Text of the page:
Tuesday Feb 14th

07:30 PM

Population Biology and Biological Control of Winter Moth in New England

MCZ 101, 26 Oxford Street, Harvard University

Joe Elkinton

University of Massachusetts

 
Winter moth, Operophtera brumata L. has recently invaded the northeastern United States and caused widespread defoliation. We embarked on a fourteen year project to collect life table data which involved estimating densities of different winter moth life stages at multiple research plots. We wished to understand what factors regulated the outbreak populations of winter moth that we observed in this region. We have also embarked on studies of population genetics that have focused on identifying the source of winter moths in New England, and their hybridization with a native congener called Bruce spanworm, O. bruceata . Our biological control efforts involves introduction of the tachinid parasitoid, Cyzenis albicans, which has controlled winter moth at other locations in North America. We have released C. albicans at 41 locations from Maine to Connecticut and have established the fly successfully at 21 of these. Significant parasitism is now arising at a number of these locations and we have documented declines of winter moth density, particularly in a population in Wellesley, Massachusetts. An analysis of our winter moth life table data has revealed that outbreak populations are regulated by density dependent mortality primarily in the larval stage. This mortality constitutes direct and overcompensating density dependence, resulting in distinct two year cycles of density. The dynamics contrast strongly with classic analyses of low-density populations of this insect in Europe.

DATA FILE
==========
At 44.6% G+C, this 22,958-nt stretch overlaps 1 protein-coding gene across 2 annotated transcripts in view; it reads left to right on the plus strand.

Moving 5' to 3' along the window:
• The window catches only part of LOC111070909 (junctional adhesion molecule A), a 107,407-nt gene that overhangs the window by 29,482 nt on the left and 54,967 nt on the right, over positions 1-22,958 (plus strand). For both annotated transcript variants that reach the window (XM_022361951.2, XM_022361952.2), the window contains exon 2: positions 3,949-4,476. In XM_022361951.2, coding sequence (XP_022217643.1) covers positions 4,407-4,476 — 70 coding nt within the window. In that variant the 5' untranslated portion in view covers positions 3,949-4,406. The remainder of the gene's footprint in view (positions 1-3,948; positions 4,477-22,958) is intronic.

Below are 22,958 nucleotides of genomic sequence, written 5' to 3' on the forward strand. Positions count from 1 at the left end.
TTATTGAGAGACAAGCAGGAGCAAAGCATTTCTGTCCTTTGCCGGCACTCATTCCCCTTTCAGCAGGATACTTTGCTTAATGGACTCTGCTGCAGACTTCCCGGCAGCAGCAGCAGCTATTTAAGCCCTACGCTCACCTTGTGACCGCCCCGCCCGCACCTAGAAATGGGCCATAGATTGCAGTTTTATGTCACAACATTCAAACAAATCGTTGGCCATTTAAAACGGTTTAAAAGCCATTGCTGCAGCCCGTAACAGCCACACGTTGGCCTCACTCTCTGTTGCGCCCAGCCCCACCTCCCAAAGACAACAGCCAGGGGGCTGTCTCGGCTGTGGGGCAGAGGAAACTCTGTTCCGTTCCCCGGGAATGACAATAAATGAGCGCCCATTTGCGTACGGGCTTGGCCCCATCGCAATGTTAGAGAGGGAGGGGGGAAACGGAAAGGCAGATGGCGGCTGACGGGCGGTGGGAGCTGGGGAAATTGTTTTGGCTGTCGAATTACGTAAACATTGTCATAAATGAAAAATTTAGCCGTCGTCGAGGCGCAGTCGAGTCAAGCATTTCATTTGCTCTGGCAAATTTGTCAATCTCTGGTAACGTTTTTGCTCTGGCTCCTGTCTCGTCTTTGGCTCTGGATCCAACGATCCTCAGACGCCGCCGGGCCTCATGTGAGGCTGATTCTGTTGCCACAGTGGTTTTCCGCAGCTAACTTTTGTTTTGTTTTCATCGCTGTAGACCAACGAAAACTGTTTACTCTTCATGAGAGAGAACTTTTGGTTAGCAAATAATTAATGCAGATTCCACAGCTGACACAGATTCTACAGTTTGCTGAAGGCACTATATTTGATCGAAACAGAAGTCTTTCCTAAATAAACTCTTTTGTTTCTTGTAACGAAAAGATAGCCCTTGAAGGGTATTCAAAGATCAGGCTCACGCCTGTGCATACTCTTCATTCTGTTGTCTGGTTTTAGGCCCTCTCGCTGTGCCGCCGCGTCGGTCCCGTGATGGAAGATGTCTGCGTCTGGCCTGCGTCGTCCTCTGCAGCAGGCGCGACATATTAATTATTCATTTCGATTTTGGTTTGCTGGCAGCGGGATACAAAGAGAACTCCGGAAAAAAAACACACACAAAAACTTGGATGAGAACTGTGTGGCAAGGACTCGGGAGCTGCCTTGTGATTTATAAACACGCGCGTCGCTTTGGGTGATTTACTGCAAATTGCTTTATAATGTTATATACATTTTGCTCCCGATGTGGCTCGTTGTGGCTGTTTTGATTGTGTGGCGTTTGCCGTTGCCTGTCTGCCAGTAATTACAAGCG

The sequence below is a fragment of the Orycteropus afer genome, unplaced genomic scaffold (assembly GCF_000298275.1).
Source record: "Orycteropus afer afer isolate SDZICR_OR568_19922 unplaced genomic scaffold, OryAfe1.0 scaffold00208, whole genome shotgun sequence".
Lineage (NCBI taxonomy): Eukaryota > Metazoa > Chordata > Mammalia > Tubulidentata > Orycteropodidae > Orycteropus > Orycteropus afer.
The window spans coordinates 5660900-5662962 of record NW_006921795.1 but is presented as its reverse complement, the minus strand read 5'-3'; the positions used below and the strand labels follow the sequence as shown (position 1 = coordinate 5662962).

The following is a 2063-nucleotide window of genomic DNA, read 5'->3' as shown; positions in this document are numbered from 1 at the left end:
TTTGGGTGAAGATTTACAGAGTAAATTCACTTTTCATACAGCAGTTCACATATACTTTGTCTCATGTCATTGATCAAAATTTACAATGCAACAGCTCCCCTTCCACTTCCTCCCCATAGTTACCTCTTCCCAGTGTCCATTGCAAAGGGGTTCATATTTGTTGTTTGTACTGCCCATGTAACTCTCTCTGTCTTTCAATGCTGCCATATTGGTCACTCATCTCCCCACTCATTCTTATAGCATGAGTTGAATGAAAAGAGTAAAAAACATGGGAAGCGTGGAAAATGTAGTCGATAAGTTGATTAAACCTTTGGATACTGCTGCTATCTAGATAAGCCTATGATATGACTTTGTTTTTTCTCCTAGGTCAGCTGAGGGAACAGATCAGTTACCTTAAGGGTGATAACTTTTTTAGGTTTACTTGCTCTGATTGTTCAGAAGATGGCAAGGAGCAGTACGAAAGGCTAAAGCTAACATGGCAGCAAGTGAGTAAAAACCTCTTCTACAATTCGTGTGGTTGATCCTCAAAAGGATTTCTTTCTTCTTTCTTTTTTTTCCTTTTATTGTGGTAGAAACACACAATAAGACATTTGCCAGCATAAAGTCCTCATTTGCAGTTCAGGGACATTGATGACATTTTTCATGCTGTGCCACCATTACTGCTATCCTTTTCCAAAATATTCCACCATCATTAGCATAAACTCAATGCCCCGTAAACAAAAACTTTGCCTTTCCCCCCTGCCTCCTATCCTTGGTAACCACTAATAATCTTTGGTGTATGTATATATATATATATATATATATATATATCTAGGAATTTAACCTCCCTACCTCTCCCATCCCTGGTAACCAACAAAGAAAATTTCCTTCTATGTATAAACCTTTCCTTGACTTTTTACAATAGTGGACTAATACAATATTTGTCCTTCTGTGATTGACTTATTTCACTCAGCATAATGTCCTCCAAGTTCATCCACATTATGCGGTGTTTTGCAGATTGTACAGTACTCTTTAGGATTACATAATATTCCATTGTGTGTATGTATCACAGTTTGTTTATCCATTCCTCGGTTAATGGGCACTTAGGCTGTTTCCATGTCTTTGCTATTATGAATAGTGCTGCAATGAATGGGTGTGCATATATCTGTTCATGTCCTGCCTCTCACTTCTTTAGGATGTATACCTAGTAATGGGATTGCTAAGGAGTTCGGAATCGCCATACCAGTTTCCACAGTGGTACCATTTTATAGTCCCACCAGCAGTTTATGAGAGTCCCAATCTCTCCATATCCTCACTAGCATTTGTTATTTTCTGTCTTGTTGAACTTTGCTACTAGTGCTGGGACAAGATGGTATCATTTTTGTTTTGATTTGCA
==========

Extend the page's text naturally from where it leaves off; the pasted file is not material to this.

The talk is free and open to the public. The meeting is readily accessible via public transportation. Parking is available in the Oxford Street Garage with advance arrangement, as described here, or (usually but not always) at spaces on nearby streets. Everyone is also welcome to join us for dinner before the talk (beginning at 5:45 PM) at the Cambridge Common,1667 Mass Ave., Cambridge.

CEC meetings are held the second Tuesday of the month from October through May. The evening schedule typically includes an informal dinner (5:45 to 7:15 PM) followed by our formal meeting (7:30 – 9:00 PM). The latter begins with club business and is followed by a 50 minute entomology related presentation. Membership is open to amateur and professional entomologists.

Tuesday Jan 10th

07:30 PM

Unraveling the Evolutionary History of Caddisflies

MCZ 101, 26 Oxford Street, Harvard University

Paul Frandsen

Smithsonian National Museum of Natural History

 

**Informal dinner will take place at Cambridge Common,1667 Mass Ave. **Caddisflies are the 7th most diverse insect order in terms of species and the most diverse of the strictly aquatic insect orders. They are well-known amongst amateur and professional entomologists alike for their remarkable tube case and fixed retreat making behavior. Despite intense study over decades, the relationships among morphologically and behaviorally distinct suborders remains contentious. In this presentation, I will discuss the natural history of caddisflies in light of new results from large phylogenetic analyses.

The talk is free and open to the public. The meeting is readily accessible via public transportation. Parking is available in the Oxford Street Garage with advance arrangement, as described here, or (usually but not always) at spaces on nearby streets. Everyone is also welcome to join us for dinner before the talk (beginning at 5:45 PM) at the Cambridge Common,1667 Mass Ave., Cambridge.

CEC meetings are held the second Tuesday of the month from October through May. The evening schedule typically includes an informal dinner (5:45 to 7:15 PM) followed by our formal meeting (7:30 – 9:00 PM). The latter begins with club business and is followed by a 50 minute entomology related presentation. Membership is open to amateur and professional entomologists.